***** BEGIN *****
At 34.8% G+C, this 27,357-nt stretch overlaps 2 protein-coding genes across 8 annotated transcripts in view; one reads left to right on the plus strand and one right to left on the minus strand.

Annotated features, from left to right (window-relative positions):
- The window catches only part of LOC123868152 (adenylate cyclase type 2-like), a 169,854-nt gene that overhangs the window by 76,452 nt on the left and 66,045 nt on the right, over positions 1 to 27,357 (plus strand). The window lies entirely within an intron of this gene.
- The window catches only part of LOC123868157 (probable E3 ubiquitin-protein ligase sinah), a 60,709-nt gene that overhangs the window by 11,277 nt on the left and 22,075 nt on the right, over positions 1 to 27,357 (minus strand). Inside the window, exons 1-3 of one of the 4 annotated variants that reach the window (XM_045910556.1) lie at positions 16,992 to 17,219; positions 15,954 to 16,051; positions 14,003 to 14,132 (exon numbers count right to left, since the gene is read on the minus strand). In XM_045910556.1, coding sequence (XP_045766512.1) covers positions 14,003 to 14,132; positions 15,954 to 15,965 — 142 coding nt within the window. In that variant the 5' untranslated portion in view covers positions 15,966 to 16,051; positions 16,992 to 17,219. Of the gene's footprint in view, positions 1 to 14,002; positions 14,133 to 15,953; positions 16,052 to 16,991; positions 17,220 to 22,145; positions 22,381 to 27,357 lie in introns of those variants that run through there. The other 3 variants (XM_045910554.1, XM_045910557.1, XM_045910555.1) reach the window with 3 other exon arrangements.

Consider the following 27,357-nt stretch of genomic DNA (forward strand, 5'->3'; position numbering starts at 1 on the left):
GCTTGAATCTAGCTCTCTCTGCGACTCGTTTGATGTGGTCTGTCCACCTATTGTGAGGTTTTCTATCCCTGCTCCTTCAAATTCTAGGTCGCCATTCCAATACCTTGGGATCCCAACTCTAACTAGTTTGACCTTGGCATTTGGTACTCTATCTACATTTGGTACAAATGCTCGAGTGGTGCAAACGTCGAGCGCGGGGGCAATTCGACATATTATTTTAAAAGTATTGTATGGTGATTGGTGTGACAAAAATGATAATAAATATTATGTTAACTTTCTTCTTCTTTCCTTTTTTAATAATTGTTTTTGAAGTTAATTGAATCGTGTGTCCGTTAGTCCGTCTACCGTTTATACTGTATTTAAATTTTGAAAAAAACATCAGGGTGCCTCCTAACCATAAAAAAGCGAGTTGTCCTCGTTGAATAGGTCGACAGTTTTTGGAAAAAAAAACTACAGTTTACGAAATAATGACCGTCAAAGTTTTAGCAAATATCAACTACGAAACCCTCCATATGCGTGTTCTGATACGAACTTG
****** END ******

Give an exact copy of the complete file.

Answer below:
At 34.8% G+C, this 27,357-nt stretch overlaps 2 protein-coding genes across 8 annotated transcripts in view; one reads left to right on the plus strand and one right to left on the minus strand.

Annotated features, from left to right (window-relative positions):
- The window catches only part of LOC123868152 (adenylate cyclase type 2-like), a 169,854-nt gene that overhangs the window by 76,452 nt on the left and 66,045 nt on the right, over positions 1 to 27,357 (plus strand). The window lies entirely within an intron of this gene.
- The window catches only part of LOC123868157 (probable E3 ubiquitin-protein ligase sinah), a 60,709-nt gene that overhangs the window by 11,277 nt on the left and 22,075 nt on the right, over positions 1 to 27,357 (minus strand). Inside the window, exons 1-3 of one of the 4 annotated variants that reach the window (XM_045910556.1) lie at positions 16,992 to 17,219; positions 15,954 to 16,051; positions 14,003 to 14,132 (exon numbers count right to left, since the gene is read on the minus strand). In XM_045910556.1, coding sequence (XP_045766512.1) covers positions 14,003 to 14,132; positions 15,954 to 15,965 — 142 coding nt within the window. In that variant the 5' untranslated portion in view covers positions 15,966 to 16,051; positions 16,992 to 17,219. Of the gene's footprint in view, positions 1 to 14,002; positions 14,133 to 15,953; positions 16,052 to 16,991; positions 17,220 to 22,145; positions 22,381 to 27,357 lie in introns of those variants that run through there. The other 3 variants (XM_045910554.1, XM_045910557.1, XM_045910555.1) reach the window with 3 other exon arrangements.

Consider the following 27,357-nt stretch of genomic DNA (forward strand, 5'->3'; position numbering starts at 1 on the left):
GCTTGAATCTAGCTCTCTCTGCGACTCGTTTGATGTGGTCTGTCCACCTATTGTGAGGTTTTCTATCCCTGCTCCTTCAAATTCTAGGTCGCCATTCCAATACCTTGGGATCCCAACTCTAACTAGTTTGACCTTGGCATTTGGTACTCTATCTACATTTGGTACAAATGCTCGAGTGGTGCAAACGTCGAGCGCGGGGGCAATTCGACATATTATTTTAAAAGTATTGTATGGTGATTGGTGTGACAAAAATGATAATAAATATTATGTTAACTTTCTTCTTCTTTCCTTTTTTAATAATTGTTTTTGAAGTTAATTGAATCGTGTGTCCGTTAGTCCGTCTACCGTTTATACTGTATTTAAATTTTGAAAAAAACATCAGGGTGCCTCCTAACCATAAAAAAGCGAGTTGTCCTCGTTGAATAGGTCGACAGTTTTTGGAAAAAAAAACTACAGTTTACGAAATAATGACCGTCAAAGTTTTAGCAAATATCAACTACGAAACCCTCCATATGCGTGTTCTGATACGAACTTG